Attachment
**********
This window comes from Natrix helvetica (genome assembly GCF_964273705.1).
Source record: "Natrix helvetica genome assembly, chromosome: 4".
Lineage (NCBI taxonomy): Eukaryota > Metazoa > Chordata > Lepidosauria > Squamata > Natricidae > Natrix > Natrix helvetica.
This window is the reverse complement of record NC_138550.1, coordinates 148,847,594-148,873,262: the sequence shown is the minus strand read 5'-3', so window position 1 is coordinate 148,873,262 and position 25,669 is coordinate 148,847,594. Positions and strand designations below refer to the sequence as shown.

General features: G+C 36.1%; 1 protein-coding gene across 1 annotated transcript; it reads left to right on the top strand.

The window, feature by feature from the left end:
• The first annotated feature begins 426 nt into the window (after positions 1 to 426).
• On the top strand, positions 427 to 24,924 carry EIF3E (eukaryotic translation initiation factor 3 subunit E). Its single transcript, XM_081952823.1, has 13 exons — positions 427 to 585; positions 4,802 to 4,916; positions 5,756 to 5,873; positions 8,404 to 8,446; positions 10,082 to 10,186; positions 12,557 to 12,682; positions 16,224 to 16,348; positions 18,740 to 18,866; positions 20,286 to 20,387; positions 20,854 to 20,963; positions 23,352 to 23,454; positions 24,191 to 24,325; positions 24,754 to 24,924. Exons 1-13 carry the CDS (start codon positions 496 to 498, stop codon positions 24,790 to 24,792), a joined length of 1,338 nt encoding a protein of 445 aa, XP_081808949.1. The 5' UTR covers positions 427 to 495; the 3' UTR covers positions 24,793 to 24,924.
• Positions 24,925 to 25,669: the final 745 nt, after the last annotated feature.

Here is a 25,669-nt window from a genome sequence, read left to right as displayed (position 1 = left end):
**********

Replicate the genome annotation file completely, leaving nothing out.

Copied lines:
This window comes from Natrix helvetica (genome assembly GCF_964273705.1).
Source record: "Natrix helvetica genome assembly, chromosome: 4".
Lineage (NCBI taxonomy): Eukaryota > Metazoa > Chordata > Lepidosauria > Squamata > Natricidae > Natrix > Natrix helvetica.
This window is the reverse complement of record NC_138550.1, coordinates 148,847,594-148,873,262: the sequence shown is the minus strand read 5'-3', so window position 1 is coordinate 148,873,262 and position 25,669 is coordinate 148,847,594. Positions and strand designations below refer to the sequence as shown.

General features: G+C 36.1%; 1 protein-coding gene across 1 annotated transcript; it reads left to right on the top strand.

The window, feature by feature from the left end:
• The first annotated feature begins 426 nt into the window (after positions 1 to 426).
• On the top strand, positions 427 to 24,924 carry EIF3E (eukaryotic translation initiation factor 3 subunit E). Its single transcript, XM_081952823.1, has 13 exons — positions 427 to 585; positions 4,802 to 4,916; positions 5,756 to 5,873; positions 8,404 to 8,446; positions 10,082 to 10,186; positions 12,557 to 12,682; positions 16,224 to 16,348; positions 18,740 to 18,866; positions 20,286 to 20,387; positions 20,854 to 20,963; positions 23,352 to 23,454; positions 24,191 to 24,325; positions 24,754 to 24,924. Exons 1-13 carry the CDS (start codon positions 496 to 498, stop codon positions 24,790 to 24,792), a joined length of 1,338 nt encoding a protein of 445 aa, XP_081808949.1. The 5' UTR covers positions 427 to 495; the 3' UTR covers positions 24,793 to 24,924.
• Positions 24,925 to 25,669: the final 745 nt, after the last annotated feature.

Here is a 25,669-nt window from a genome sequence, read left to right as displayed (position 1 = left end):